Online social networks20080323 - Online social networks...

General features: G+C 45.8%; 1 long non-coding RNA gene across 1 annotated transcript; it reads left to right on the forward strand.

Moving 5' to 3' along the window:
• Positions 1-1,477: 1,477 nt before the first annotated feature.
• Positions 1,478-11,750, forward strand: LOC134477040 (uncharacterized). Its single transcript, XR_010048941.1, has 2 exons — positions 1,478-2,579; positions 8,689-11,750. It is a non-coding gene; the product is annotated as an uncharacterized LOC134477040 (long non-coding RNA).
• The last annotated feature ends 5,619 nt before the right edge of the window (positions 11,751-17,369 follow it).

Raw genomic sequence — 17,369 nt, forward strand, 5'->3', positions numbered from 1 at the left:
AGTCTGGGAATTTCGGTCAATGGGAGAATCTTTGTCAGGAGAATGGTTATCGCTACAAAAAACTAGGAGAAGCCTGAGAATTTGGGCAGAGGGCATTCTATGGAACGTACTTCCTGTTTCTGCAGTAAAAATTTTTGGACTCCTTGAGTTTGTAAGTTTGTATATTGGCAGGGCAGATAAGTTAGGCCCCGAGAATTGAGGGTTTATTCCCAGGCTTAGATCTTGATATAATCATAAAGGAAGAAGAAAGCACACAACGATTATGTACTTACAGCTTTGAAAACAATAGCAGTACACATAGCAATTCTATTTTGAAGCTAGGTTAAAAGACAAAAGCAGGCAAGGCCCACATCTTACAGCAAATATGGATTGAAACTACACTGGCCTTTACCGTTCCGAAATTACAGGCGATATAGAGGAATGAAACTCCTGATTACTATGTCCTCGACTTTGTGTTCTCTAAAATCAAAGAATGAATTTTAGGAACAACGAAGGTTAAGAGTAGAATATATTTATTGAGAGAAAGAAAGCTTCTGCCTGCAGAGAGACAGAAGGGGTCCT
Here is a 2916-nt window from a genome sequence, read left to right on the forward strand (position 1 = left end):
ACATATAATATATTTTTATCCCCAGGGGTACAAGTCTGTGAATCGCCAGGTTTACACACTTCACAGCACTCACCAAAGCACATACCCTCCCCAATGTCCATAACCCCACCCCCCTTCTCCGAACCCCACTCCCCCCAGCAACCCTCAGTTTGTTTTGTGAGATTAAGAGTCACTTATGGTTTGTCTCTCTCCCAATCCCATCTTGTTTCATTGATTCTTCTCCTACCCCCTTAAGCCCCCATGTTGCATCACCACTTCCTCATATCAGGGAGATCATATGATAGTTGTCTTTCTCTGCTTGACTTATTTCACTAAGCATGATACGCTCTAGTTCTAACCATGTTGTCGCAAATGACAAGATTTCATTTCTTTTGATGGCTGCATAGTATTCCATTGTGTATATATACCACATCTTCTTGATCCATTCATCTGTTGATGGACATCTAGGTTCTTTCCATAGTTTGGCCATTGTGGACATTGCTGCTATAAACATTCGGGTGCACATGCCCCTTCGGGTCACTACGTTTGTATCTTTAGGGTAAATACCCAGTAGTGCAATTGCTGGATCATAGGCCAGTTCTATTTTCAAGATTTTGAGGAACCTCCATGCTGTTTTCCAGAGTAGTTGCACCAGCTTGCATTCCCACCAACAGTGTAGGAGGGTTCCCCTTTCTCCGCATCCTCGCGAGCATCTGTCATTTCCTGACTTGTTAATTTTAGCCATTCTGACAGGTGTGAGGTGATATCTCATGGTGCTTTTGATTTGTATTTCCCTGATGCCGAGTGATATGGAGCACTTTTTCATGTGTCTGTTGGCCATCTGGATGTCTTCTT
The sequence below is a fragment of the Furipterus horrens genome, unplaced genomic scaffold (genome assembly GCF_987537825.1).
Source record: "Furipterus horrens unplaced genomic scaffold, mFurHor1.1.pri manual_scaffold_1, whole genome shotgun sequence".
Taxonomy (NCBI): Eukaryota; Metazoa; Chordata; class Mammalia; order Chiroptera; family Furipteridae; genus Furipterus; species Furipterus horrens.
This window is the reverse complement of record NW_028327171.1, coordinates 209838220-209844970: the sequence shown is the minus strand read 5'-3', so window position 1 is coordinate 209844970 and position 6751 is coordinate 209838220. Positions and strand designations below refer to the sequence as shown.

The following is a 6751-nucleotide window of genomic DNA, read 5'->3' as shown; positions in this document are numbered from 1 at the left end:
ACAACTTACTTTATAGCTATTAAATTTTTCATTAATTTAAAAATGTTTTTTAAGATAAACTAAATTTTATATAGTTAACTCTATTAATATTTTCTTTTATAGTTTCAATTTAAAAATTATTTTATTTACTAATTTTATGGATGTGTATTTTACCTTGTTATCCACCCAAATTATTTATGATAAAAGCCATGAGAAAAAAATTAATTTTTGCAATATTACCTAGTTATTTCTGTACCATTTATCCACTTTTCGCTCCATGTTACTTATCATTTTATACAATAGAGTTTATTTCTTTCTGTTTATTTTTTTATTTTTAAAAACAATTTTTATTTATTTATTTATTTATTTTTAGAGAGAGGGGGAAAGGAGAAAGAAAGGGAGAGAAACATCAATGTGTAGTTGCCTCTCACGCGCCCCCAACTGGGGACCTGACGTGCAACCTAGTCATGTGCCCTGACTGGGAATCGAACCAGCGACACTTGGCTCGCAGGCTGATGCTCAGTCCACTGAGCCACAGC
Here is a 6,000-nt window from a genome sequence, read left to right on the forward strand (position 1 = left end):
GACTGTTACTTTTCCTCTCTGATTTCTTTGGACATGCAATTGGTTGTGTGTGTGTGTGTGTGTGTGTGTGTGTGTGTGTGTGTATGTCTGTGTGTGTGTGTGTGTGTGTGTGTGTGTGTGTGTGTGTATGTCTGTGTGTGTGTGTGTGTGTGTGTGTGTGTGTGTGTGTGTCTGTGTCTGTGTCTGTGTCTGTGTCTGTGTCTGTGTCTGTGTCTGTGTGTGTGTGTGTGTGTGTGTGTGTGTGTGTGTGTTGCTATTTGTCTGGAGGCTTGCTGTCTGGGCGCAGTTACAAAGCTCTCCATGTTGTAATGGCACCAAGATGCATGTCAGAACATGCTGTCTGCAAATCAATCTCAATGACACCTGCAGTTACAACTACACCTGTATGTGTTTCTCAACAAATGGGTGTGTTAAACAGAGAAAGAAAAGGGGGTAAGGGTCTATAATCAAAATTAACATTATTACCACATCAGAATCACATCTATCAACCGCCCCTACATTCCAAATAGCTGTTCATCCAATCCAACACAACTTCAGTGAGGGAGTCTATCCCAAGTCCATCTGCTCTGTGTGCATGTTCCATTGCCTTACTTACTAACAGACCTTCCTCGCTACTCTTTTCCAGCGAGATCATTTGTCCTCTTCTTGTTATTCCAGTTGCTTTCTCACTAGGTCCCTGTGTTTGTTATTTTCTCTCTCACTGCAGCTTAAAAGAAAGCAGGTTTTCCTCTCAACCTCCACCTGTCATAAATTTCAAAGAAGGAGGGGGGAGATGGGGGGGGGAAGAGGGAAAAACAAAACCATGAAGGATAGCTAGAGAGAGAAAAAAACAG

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Online social networks Everywhere and nowhere Mar 19th 2008 | SAN FRANCISCO From  The Economist  print edition Social networking will become a ubiquitous feature of online life. That does not mean it  is a business A LARGE but long-in-the-tooth technology company hoping to become a bigger force in  online advertising buys a small start-up in a sector that everybody agrees is the next big thing.  A decade ago, this was Microsoft buying Hotmail—the firm that established web-based e-mail  as a must-have service for internet users, and promised to drive up page views, and thus  advertising inventory, on the software giant's websites. This month it was AOL, a struggling  web portal that is part of Time Warner, an old-media giant, buying  Bebo , a small but up-and- coming online social network, for $850m. Both deals, in their respective decades, illustrate a great paradox of the internet in that the  premise underlying them is precisely half right and half wrong. The correct half is that a next  big thing—web-mail then, social networking now—can indeed quickly become something that  consumers expect from their favourite web portal. The non sequitur is to assume that the new  service will be a revenue-generating business in its own right.  Web-mail has certainly not become a business. Admittedly, Google, Microsoft, Yahoo!, AOL  and other providers of web-mail accounts do place advertisements on their web-mail  offerings, but this is small beer. They offer e-mail—and volumes of free archival storage  unimaginable a decade ago—because the service, including its associated address book,  calendar, and other features, is cheap to deliver and keeps consumers engaged with their  brands and websites, making users more likely to visit affiliated pages where advertising is  more effective.  Social networking appears to be similar in this regard. The big internet and media companies 
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